Most of us know that not only is renewable energy 100% necessary if we want to avoid the escalating and irreversible effects of climate change, but it is also very much within our reach. In encouraging news, a new report from the WWF says that the solar arrays needed to meet all the world’s projected energy needs by 2050 would take up less than 1% of the global land area. That’s right – the world could, theoretically, be powered by 100% solar energy and we would need less than 1% of our land mass to do it.
Obviously the world isn’t about to put all its eggs in one basket like that, but it is still cool to think about, and it’s a very interesting perspective. One likely scenario is using solar energy for about 30% of global electricity by 2050, which is quite a leap from the 0.1% it is currently providing.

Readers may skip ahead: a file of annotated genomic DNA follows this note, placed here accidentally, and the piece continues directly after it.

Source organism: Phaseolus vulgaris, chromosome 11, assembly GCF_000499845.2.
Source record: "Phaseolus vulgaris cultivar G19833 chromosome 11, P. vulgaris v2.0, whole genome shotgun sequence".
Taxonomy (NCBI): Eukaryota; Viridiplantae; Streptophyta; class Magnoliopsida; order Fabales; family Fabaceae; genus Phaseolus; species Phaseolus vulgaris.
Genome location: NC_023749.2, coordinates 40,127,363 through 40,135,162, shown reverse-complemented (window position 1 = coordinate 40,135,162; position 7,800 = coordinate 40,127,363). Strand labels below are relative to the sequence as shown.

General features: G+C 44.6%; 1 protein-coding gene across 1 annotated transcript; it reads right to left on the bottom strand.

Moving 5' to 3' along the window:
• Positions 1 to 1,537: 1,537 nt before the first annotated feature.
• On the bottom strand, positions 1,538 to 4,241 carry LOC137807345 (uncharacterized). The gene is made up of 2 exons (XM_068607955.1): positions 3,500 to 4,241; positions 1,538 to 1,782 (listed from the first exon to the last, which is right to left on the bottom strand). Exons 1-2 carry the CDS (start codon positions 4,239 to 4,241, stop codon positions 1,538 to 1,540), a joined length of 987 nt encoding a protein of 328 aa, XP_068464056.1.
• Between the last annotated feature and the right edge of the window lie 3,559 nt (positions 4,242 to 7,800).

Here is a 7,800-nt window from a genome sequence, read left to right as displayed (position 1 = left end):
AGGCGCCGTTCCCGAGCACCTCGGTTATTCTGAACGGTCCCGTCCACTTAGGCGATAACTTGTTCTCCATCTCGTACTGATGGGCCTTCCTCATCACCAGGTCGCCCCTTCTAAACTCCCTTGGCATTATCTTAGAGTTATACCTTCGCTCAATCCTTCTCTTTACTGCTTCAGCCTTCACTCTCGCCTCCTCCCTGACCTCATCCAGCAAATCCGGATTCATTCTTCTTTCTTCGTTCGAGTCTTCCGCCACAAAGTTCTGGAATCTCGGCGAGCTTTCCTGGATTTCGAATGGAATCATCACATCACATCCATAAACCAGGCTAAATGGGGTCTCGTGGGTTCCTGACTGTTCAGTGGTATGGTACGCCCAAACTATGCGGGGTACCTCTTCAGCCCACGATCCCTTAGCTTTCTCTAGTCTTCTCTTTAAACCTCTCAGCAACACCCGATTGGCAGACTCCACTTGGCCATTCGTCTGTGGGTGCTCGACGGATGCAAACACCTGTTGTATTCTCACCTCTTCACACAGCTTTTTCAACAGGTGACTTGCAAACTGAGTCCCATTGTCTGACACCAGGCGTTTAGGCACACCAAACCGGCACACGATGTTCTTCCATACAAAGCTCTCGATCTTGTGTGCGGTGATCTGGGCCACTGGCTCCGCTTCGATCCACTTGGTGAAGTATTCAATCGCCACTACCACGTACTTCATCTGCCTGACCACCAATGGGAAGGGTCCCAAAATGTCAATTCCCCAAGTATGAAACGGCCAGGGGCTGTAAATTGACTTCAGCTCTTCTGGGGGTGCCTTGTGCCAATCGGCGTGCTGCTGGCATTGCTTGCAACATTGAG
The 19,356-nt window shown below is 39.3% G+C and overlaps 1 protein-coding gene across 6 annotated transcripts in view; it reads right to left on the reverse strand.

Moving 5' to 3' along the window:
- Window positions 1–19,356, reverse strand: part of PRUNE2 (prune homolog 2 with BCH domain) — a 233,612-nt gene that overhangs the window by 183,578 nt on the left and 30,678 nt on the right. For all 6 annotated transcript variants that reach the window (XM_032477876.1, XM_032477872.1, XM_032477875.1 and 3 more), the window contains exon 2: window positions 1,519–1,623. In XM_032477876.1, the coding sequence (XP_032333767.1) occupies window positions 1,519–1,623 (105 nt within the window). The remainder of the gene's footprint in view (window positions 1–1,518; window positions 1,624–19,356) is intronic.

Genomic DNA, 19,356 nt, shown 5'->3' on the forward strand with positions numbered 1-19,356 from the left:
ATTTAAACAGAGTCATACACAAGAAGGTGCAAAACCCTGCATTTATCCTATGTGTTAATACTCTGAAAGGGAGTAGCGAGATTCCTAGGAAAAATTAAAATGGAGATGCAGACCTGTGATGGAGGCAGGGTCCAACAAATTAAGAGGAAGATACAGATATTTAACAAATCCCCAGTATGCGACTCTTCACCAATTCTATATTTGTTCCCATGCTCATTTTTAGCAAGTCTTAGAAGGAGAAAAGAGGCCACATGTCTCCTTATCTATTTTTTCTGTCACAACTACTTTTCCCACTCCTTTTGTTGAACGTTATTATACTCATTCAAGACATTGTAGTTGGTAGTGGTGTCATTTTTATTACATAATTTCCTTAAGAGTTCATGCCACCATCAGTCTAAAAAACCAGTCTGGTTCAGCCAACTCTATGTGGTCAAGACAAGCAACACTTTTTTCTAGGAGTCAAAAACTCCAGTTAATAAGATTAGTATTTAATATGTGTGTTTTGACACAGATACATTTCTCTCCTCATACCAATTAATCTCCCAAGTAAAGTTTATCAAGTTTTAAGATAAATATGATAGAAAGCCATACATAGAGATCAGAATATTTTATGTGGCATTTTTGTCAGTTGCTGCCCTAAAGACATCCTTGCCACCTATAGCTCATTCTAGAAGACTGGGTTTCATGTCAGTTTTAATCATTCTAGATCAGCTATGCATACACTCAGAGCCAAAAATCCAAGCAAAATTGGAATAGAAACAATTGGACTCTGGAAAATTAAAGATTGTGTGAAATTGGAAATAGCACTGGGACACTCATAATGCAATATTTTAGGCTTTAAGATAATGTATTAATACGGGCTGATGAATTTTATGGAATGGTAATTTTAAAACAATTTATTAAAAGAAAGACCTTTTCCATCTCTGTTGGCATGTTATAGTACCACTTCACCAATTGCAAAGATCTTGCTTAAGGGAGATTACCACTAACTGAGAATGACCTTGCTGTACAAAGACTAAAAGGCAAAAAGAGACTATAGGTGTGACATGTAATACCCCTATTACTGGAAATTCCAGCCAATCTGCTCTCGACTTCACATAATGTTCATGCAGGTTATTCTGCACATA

According to the Solar PV Atlas, photovoltaic technology will not affect conservation goals when it is strategically planned, and countries would not have to choose between PV technology and nature. If anything, it is crucial that we begin to think about how to effectively incorporate renewable energy, including solar power, into the spaces we use for living.
The Atlas has gone through several countries including Mexico, Madagascar, Indonesia, Morocco, South Africa, Turkey, and Madhya Pradesh, each of which has significantly different economies, natural environments, demographics, and political structures. Their average levels of sunshine all differ, and there is still a significant amount of potential shown for widespread solar development. Their prediction is that renewables will replace all other forms of electricity by 2050.
Image CC licensed by Constellation Energy: Rooftop solar panels.